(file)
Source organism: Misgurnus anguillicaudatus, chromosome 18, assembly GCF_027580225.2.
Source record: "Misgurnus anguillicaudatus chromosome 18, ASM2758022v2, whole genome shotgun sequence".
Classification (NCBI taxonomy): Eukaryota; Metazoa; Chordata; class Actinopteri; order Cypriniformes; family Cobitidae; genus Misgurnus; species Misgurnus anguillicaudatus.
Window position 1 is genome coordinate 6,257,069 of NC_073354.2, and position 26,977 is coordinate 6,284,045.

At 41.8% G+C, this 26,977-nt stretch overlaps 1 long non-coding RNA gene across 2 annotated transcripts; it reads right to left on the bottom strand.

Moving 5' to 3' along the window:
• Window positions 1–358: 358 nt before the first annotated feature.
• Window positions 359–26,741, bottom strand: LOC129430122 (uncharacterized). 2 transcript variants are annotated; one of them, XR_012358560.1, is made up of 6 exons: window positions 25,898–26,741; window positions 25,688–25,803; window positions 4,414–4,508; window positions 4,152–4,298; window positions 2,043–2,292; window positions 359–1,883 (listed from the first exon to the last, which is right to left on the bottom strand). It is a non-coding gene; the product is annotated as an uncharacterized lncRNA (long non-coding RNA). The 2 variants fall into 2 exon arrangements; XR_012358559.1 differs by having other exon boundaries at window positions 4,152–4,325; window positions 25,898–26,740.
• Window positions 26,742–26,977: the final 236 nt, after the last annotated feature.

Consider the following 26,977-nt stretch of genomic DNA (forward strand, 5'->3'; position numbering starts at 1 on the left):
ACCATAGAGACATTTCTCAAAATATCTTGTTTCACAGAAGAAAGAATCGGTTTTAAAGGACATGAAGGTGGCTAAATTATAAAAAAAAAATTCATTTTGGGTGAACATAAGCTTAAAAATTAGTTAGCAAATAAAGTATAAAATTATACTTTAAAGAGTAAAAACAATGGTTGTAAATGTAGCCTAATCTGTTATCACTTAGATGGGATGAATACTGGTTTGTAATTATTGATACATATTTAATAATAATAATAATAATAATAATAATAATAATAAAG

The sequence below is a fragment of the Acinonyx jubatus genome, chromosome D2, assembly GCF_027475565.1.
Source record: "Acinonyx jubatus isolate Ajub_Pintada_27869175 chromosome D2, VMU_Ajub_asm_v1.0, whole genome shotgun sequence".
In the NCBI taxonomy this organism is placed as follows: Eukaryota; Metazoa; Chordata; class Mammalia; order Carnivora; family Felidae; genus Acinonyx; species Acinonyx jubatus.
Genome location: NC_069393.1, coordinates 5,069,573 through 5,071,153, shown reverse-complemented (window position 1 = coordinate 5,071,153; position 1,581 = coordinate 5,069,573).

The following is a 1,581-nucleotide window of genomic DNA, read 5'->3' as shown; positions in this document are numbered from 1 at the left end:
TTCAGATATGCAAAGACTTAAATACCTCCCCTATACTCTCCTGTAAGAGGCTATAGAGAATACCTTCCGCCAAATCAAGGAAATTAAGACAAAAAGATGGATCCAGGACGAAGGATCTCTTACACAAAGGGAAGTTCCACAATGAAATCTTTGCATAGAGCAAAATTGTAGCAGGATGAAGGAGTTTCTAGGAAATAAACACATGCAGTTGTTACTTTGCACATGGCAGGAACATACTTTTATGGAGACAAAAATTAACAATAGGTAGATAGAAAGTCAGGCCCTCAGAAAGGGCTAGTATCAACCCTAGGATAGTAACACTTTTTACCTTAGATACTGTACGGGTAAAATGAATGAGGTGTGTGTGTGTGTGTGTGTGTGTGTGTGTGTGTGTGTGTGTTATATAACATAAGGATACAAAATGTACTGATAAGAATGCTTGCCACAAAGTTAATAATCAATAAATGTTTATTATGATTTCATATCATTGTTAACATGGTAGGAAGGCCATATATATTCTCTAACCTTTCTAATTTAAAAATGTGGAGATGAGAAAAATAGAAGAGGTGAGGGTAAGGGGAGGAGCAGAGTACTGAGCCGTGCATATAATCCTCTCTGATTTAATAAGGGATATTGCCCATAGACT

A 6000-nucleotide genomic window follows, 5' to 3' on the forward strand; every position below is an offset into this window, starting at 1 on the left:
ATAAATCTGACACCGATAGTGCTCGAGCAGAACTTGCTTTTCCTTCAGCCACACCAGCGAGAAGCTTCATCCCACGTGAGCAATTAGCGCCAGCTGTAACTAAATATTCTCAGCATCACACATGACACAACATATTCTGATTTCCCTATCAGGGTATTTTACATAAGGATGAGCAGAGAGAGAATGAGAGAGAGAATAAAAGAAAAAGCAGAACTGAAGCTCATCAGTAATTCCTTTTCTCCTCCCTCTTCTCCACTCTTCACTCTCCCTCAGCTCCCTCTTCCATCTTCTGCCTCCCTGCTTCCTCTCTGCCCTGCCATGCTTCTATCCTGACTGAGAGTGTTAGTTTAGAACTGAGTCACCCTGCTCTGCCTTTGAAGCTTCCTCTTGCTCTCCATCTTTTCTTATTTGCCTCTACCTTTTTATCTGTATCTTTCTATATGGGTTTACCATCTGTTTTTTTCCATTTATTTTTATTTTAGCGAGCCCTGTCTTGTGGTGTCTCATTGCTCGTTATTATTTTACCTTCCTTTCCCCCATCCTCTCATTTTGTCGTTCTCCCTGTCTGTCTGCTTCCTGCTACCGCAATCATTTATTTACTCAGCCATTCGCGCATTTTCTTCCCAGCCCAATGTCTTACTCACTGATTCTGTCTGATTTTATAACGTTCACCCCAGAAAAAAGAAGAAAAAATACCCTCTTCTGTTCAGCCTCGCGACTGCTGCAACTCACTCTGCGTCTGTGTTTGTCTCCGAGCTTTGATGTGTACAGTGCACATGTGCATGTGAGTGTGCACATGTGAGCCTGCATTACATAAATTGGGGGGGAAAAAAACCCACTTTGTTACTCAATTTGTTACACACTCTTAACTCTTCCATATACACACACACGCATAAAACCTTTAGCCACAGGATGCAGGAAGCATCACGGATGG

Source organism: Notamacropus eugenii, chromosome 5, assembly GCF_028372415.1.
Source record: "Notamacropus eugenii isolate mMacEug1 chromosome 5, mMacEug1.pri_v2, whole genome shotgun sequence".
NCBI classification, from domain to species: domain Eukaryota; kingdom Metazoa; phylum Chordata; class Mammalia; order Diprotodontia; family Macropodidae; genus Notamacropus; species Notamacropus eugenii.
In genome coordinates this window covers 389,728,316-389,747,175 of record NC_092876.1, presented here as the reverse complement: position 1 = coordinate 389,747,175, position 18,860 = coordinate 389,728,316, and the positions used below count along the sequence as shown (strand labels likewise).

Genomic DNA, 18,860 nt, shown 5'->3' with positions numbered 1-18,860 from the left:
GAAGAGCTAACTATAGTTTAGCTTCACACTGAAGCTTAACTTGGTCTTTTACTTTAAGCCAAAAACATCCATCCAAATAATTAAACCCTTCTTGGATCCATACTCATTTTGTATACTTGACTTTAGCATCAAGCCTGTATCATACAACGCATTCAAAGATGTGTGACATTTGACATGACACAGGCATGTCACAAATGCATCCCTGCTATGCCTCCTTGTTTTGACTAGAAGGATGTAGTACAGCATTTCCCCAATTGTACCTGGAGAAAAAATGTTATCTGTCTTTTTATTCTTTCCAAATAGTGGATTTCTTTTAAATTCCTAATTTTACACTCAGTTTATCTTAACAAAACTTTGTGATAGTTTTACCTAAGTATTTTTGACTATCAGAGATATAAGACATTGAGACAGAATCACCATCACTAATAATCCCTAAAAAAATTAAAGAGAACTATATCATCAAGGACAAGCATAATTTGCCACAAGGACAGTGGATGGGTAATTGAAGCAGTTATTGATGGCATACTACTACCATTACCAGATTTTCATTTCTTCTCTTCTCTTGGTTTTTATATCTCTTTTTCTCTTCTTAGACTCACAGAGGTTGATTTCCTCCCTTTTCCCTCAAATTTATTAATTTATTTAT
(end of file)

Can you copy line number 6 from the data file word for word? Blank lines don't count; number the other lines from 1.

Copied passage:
Moving 5' to 3' along the window: